Background: Structured interruptions of antiretroviral therapy of HIV-1 infected individuals are currently being tested in clinical trials to study the effect interruptions have on the immune responses and control of virus replication.
Objective: To investigate the potential risks and benefits of interrupted therapy using standard population dynamical models of HIV replication kinetics.
Methods: Standard population dynamical models were used to study the effect of structured therapy interruptions on the immune effector cells, the latent cell compartment and the emergence of drug resistance.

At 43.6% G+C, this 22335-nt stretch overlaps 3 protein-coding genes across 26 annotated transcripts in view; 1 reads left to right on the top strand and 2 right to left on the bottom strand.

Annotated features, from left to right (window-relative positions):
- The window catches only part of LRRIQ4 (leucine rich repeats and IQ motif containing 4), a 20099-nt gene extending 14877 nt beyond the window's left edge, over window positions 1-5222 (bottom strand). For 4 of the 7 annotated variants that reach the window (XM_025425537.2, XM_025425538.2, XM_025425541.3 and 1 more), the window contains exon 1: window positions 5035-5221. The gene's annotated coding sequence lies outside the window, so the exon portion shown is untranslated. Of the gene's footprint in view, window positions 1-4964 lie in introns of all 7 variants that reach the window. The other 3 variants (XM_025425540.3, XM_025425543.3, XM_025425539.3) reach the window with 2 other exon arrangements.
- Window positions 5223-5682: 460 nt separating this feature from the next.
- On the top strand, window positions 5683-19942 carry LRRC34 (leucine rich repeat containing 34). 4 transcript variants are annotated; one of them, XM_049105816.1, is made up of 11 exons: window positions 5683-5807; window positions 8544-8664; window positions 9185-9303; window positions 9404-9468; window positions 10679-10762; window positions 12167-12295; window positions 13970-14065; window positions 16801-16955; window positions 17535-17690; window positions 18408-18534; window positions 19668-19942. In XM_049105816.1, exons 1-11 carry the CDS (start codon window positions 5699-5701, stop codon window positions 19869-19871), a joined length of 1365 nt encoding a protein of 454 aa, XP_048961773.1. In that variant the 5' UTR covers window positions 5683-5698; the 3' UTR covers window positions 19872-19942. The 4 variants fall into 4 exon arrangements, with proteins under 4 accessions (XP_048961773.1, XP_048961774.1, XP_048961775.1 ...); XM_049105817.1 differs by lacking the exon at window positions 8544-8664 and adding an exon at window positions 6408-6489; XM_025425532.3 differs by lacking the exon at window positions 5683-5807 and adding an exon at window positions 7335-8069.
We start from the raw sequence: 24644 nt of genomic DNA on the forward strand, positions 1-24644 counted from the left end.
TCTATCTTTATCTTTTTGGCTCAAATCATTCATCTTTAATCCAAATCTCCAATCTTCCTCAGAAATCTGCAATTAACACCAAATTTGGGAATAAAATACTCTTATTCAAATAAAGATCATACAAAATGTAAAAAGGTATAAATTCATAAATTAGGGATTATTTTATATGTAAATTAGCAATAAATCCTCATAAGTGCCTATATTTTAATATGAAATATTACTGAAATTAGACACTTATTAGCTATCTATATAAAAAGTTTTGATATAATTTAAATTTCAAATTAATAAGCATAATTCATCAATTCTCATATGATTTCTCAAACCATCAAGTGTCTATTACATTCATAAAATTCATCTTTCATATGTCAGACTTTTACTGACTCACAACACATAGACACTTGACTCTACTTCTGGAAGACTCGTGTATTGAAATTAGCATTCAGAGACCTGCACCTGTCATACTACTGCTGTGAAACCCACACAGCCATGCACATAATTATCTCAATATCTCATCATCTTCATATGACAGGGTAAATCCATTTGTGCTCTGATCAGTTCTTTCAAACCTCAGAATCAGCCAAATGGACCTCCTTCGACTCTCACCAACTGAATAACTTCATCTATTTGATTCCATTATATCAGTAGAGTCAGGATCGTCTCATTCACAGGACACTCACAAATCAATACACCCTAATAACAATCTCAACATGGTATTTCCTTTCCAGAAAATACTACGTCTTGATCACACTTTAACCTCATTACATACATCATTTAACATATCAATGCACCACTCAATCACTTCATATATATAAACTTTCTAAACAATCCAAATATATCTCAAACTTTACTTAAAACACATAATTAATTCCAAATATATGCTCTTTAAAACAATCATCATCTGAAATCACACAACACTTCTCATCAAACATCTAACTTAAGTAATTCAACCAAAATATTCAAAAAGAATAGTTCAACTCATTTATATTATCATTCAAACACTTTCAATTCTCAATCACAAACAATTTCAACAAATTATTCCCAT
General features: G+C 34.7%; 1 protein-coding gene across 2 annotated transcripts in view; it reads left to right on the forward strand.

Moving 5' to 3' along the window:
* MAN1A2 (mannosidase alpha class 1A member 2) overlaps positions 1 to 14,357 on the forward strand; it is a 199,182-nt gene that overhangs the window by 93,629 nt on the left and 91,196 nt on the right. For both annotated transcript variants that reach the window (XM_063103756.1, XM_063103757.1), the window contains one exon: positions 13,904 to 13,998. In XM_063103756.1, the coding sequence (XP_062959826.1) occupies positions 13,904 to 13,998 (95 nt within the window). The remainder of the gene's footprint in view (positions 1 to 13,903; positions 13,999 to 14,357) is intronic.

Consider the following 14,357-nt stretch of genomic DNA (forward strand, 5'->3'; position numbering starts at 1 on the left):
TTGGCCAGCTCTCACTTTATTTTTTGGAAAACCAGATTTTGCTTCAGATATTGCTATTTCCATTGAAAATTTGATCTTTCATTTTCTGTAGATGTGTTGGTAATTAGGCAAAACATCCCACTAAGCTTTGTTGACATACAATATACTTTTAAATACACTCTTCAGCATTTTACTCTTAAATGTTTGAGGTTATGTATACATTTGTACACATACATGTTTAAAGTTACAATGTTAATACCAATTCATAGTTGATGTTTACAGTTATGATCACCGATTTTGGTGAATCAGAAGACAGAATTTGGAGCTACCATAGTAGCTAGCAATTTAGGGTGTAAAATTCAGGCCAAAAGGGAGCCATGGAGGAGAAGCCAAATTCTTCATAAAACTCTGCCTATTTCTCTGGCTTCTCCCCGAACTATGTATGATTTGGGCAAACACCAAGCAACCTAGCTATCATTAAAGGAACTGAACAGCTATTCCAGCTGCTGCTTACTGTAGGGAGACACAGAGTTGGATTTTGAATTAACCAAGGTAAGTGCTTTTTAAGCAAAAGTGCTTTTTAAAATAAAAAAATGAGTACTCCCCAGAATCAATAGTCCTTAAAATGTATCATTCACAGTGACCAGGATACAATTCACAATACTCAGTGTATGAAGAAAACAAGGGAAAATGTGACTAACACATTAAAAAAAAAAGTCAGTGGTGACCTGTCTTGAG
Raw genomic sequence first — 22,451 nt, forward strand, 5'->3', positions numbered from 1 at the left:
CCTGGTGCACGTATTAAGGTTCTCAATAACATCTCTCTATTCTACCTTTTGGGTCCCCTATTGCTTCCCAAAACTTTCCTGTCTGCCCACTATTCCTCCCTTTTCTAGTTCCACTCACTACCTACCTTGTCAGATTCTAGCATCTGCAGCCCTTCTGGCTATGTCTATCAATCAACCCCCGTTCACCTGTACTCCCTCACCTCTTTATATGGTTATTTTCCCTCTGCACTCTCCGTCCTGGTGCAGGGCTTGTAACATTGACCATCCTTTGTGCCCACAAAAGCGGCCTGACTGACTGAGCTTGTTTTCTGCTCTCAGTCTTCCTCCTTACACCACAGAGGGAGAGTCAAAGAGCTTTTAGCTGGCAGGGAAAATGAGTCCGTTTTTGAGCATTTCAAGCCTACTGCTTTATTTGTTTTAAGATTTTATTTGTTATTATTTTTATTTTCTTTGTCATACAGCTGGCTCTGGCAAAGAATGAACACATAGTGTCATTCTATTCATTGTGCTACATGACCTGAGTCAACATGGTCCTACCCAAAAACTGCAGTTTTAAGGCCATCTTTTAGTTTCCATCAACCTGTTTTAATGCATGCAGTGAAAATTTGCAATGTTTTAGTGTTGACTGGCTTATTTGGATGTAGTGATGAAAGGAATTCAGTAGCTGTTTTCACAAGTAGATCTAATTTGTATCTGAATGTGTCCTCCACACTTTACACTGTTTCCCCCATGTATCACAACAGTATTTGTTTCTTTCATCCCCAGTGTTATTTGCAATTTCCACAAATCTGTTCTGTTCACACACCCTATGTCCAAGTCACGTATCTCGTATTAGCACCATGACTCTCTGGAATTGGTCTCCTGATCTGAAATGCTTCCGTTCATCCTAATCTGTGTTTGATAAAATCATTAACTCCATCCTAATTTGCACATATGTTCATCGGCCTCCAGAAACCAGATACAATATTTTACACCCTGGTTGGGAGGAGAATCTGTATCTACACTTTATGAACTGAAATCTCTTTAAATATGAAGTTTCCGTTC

Conclusions: The models suggest that structured therapy interruption only leads to transient or sustained virus control if the immune effector cells increase during therapy. This increase must more than counterbalance the increase in susceptible target cells induced by therapy. The risk of inducing drug resistance by therapy interruptions or the risk of repopulating the pool of latent cells during drug-free periods may be small if the virus population remains at levels considerably below baseline. However, if the virus load increases during drug-free periods to levels similar to or higher than baseline before therapy, both these risks increase dramatically.